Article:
Theory and practice 
By: Oyuna Baldakova (CHERN STSM Grantee)

My engagement with the two members of CHERN WG3 was very fruitful. As a young researcher, I am grateful for this opportunity to interact with the leading scholars in the field of political economy, take part in their research projects, and receive feedback on my current research from them.

The STSM offered me a great opportunity to learn about and participate in two of the research projects undertaken by the members of CHERN Working Group 3 “Financial investments, services and speculation.” I first conducted a virtual STSM in September 2020 with Dr. Nicholas Jepson from Manchester University supporting the “China-Eurasia Loans Database” grant application. This project aims to collect data on China’s bilateral loans to 46 states in Europe and the former Soviet Union and compile it in a publicly available database. Since China’s policy banks do not comprehensively report official data on their overseas lending, the amount and purpose of these loans can be rather opaque and the subject of considerable inaccuracy and controversy in media reporting on the topic. This database will therefore address the current data gap that is resulted from both the opacity of Chinese loans and the absence of a comparable international research endeavor to collect the data specific to the Eurasian states. Dr. Nicholas Jepson and I are currently discussing the prospects of collaborating on the database construction with two universities in Europe and Central Asia.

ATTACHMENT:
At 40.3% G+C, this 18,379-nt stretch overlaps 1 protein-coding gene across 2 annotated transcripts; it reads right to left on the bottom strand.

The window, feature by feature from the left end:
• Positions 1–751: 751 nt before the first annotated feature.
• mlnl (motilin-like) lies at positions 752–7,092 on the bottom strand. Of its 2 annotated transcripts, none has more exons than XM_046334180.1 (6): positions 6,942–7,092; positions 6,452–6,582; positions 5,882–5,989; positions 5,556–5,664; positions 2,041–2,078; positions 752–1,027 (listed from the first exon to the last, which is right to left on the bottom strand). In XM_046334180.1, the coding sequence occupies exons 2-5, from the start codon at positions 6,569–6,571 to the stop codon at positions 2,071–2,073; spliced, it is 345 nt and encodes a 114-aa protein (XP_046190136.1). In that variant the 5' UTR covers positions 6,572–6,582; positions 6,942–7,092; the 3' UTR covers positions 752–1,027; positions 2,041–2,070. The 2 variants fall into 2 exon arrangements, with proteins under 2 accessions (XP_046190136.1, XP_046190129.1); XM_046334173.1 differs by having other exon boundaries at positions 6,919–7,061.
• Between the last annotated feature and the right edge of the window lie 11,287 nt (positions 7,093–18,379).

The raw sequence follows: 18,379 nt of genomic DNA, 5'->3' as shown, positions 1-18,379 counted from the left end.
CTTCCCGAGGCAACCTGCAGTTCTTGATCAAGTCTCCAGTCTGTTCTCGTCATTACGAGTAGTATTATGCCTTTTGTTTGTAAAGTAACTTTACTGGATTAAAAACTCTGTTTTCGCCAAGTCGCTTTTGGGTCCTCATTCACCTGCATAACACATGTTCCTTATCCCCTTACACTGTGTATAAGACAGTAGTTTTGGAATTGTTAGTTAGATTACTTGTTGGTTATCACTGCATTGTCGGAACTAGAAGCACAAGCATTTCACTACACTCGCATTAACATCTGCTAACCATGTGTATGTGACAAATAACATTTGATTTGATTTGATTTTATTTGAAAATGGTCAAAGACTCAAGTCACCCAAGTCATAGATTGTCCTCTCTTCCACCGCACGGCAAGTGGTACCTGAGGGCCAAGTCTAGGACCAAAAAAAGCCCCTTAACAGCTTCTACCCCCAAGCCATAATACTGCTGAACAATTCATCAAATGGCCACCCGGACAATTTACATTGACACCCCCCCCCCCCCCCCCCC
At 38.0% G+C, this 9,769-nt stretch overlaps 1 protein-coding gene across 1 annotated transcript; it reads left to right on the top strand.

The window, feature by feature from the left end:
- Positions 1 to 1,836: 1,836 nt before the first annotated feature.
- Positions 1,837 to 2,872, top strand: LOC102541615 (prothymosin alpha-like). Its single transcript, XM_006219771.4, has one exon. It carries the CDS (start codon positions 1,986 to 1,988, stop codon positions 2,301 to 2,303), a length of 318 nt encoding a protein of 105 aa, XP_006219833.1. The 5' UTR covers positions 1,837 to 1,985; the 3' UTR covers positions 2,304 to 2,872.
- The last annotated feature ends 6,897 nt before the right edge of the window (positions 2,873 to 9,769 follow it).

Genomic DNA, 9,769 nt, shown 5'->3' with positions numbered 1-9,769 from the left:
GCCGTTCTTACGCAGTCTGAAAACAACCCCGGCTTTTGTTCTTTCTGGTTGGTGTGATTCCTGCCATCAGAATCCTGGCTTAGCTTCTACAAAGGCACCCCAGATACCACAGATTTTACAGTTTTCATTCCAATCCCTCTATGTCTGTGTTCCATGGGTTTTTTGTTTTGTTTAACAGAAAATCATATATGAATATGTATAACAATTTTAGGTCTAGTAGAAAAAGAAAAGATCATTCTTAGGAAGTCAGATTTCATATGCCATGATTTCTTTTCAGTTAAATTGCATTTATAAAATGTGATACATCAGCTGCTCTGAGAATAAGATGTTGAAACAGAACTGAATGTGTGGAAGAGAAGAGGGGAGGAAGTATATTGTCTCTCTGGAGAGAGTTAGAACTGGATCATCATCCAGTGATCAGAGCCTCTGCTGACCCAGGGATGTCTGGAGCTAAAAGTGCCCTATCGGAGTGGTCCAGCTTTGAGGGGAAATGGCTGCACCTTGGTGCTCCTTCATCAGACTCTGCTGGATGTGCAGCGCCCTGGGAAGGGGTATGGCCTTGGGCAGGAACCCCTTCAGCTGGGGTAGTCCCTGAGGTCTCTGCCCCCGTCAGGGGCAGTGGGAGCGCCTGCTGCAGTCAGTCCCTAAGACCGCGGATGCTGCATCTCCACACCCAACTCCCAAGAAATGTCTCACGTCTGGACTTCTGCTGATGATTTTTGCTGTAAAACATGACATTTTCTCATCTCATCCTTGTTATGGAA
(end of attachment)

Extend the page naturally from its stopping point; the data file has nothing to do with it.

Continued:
In September 2021, when international travel was possible again, I went to Maastricht University to undertake an STSM in presence. In Maastricht, I was hosted by Dr. Dixon and learned about his European Research Council (ERC) project on “Legitimacy, Financialization, and Varieties of Capitalism.” Dr. Dixon’s study of China’s state capitalism corresponds very well with my theoretical interests in China’s engagement with Central Asian economies via state-supported capital investments. In my research, I argue that China’s Belt and Road Initiative (BRI) rationalizes the externalization of its domestic development experience through state-led investment along the BRI land and sea routes. During my stay in Maastricht, I have not only had a chance to present my own research and received feedback from professors and postdocs from the Faculty of Arts and Social Sciences, but also reviewed the literature on state capitalism and spatial growth strategies for a potential publication together with Dr. Dixon.

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